Emboldened by the supertitles, I watched two Marathi plays this year. They couldn’t have been more different. The first was Gajab Kahani, based on Jose Saramago’s posthumously published novel The Elephant’s Journey. The story is set in 1553. Solomon the elephant, a gift to King Dom Joao III from one of his colonies in India, has been languishing in Lisbon for two years, along with his mahout Subhro, when the Portuguese king decides to dispatch Solomon to Vienna as a gift for the Habsburg ruler. Solomon and Subhro proceed through unfamiliar landscapes, with people everywhere projecting their own agendas and desires onto this previously unseen creature. Beautifully designed and directed by Mohit Takalkar, Gajab Kahani unfolds at the thoughtful, deliberate pace required of Saramago’s wise and tender tale. Aasakta Kalamanch’s actors are very good, especially Geetanjali Kulkarni, who manages the remarkable feat of transforming herself into Solomon, body and soul.

Oddly, the other Marathi production I saw also had actors playing animals. Originally written in Hindi several years ago, Sai Paranjpye’s recently revived Jaswandi is a “cat’s eye of humans”. A hugely popular play with 100 runs to its credit, it tells the rather cliched tale of a neglected housewife who finds herself getting involved with a man ten years her junior. There are some good performances: Swati Bowalekar as the maid Rangabai and Rajesh Kamble as the scheming driver Tanpure.But what saves the play from dreary predictability are the ‘cats’: two mangy strays adopted by Sonia. As in Gajab Kahani, the play uses the imagined perspective of animals as a way to comment on the foibles of humans.

Among the other interesting Indian plays was Lal Baksho (The Red Box), a production created through a workshop by Sohag Sen. The play unfolds as a series of episodes, each revolving around the presence of a red box – in a park, by the roadside, in a train, on a TV serial set. Each playlet is beautifully conceived and the actors are uniformly excellent, perfectly evoking the different characters and their variously splintered relationships within the necessarily brief time they have on stage. But the play doesn’t quite come together, because the notion of terror – ostensibly the theme that unites the various episodes – does not emerge clearly enough. It is only in the episode on the train (where the passengers reveal their deep-seated prejudices when confronted with a need for someone to blame) that the play engages with the dangers of the popular discourse on terror. The rest of the time, the presence of the red box merely draws out the tensions already inherent within a group or in a relationship (and in the last two episodes, it doesn’t even really do that). I think the play would have been better served by not being forced under the ‘terror’ rubric, setting it free to explore the breakdown of relationships and even civility, not as the byproduct of terror but as a subject in itself.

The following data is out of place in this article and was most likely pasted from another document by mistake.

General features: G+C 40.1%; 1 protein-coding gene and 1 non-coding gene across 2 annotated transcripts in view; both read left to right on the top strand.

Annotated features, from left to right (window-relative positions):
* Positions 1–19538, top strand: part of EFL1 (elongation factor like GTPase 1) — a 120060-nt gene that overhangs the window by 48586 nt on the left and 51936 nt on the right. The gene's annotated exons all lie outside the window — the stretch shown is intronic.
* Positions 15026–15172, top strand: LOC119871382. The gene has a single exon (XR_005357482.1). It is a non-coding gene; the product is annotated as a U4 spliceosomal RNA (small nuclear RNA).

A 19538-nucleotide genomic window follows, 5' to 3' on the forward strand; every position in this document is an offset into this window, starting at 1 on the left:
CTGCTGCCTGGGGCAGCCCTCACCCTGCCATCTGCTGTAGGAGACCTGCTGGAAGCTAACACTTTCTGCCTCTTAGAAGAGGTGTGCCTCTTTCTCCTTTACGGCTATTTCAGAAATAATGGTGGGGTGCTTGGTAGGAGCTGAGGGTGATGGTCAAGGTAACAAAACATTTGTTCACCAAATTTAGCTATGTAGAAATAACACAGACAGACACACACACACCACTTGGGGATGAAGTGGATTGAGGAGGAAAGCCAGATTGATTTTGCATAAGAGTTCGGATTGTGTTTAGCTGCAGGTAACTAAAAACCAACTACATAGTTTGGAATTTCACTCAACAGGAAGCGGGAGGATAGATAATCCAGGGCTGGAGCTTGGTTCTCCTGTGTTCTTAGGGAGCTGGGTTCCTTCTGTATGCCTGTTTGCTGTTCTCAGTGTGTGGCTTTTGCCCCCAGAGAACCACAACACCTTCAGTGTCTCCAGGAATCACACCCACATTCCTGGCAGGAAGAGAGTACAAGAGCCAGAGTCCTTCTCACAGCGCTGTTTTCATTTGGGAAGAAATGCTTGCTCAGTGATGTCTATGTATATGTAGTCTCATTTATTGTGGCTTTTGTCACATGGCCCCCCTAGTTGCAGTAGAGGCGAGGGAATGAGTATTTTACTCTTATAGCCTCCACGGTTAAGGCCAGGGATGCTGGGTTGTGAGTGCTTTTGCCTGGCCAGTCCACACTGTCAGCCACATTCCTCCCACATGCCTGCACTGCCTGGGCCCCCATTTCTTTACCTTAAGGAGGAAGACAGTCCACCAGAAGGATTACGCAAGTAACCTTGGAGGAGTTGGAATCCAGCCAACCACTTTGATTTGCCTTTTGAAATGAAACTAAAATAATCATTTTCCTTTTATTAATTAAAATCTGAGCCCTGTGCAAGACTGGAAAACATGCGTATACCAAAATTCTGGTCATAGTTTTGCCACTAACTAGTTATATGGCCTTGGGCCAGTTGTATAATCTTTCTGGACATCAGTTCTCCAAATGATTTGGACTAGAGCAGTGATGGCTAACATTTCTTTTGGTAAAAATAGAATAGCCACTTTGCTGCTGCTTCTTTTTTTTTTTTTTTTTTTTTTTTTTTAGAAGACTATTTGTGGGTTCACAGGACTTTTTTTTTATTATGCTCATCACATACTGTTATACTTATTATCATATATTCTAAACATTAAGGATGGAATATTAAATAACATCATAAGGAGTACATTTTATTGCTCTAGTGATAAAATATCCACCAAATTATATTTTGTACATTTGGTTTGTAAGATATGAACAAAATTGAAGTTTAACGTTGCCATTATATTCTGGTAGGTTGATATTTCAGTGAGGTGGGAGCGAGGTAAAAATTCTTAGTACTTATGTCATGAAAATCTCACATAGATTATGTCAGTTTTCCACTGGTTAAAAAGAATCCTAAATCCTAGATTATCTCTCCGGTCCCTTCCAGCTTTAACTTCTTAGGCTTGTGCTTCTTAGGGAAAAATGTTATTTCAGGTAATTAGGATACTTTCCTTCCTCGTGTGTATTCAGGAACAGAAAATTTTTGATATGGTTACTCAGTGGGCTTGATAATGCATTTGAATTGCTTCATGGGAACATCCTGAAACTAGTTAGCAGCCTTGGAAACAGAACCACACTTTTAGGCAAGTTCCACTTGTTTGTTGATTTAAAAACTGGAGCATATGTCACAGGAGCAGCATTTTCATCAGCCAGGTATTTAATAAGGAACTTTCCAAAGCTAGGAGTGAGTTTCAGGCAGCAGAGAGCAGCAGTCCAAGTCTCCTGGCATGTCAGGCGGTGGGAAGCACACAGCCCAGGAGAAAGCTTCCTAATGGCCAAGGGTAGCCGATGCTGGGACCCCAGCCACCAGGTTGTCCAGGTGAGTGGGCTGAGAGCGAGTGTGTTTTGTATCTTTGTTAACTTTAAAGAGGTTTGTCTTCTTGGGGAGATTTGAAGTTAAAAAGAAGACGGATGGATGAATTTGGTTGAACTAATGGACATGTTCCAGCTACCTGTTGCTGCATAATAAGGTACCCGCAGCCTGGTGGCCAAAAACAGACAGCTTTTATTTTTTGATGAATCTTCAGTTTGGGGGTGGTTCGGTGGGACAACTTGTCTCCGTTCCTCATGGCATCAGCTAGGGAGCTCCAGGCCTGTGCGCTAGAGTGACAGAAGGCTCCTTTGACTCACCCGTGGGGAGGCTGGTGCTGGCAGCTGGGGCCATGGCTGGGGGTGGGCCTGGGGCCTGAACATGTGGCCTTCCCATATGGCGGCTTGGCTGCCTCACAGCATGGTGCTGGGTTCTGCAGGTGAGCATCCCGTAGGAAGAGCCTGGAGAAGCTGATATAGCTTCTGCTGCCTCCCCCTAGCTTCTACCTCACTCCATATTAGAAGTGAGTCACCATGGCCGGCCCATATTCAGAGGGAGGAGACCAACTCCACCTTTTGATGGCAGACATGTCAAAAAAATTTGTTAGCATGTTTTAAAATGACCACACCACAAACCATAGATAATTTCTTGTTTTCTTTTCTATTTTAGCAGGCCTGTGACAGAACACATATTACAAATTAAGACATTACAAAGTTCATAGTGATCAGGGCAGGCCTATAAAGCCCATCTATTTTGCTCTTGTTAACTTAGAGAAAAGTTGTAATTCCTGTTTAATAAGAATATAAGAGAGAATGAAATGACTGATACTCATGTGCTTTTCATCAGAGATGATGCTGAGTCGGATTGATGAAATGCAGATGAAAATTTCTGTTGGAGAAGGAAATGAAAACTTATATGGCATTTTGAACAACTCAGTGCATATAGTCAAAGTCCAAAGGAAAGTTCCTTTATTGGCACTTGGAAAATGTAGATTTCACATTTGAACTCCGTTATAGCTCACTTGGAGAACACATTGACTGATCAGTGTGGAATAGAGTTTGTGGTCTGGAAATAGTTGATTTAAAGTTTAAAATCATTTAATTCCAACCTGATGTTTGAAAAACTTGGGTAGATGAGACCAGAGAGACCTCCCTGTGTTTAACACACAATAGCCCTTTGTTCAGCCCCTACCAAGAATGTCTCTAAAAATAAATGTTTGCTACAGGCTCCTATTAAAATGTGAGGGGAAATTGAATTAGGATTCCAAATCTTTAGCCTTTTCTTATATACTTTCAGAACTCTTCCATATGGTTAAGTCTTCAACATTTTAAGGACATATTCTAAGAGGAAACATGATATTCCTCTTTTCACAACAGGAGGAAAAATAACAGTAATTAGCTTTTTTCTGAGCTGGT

A very different – absurdist – take on contemporary politics came from the Tehreek-i-Niswan production Insha ka Intezar, which managed to adapt Beckett’s Waiting for Godot into a play sharply located in the Pakistani milieu, making two of its integral characters women and turning Pozzo of the original play into a mock-military figure called Mansha, a self-important man in a khaki vardi who is thrilled with the sound of his own voice. He speaks constantly, yet never answers a question that is put to him. Like a Pakistani dictator, Mansha refuses to sit down without being invited to. The world of Insha ka Intezar, in which people see a dried-up tree and think, “Chalo, ise toh nijad mil gayi”, in which people have been waiting for so long that no-one can remember what they were waiting for, is a scathing comment on contemporary Pakistan.

Among other productions from abroad, Ramin Gray’s production of Roland Schimmelpfennig’s play The Golden Dragon was an extremely unusual one, where a group of six actors switched mannerisms, gaits, and very occasionally, costumes, to create a theatrical fable about migration, set in and around a Chinese takeaway somewhere in Britain. The production is memorable because it forces us to confront its own fictitiousness at every moment. The actors provide spoken introductions to their own characters, interrupting the smooth flow of the narrative and highlighting the construction of the theatrical in true Brechtian fashion.
A still from Chorus of Women
The Chorus of Women, a modern-day tragic chorus of women from Poland, was another innovative and arresting experience. Formed through an open casting call in 2009, the chorus contains 28 women of all ages and experiences and all variety of acting backgrounds. They speak in unison and yet in a multitude of voices, alternately happy, hungry, sad, angry, sexy, tired, argumentative. They give voice to forgotten songs, they work with advertising slogans to produce witty routines (“Grate, chop, squeeze” rising to a crescendo), they retell fairy stories. Sung, shouted, whispered or chanted, the gift of the women’s chorus is to bring a million fragments together in a reimagining of the collective voice. The least conventionally theatrical performance of all – no costumes, no sets, no characters, certainly no plot – was in many ways a necessary reminder that theatre is not constituted by any of these things. All it needs is for us to see and hear. And be moved to think.

(Written for the Feb 2012 issue of Avantika, a Kolkata-based magazine of the performing arts.)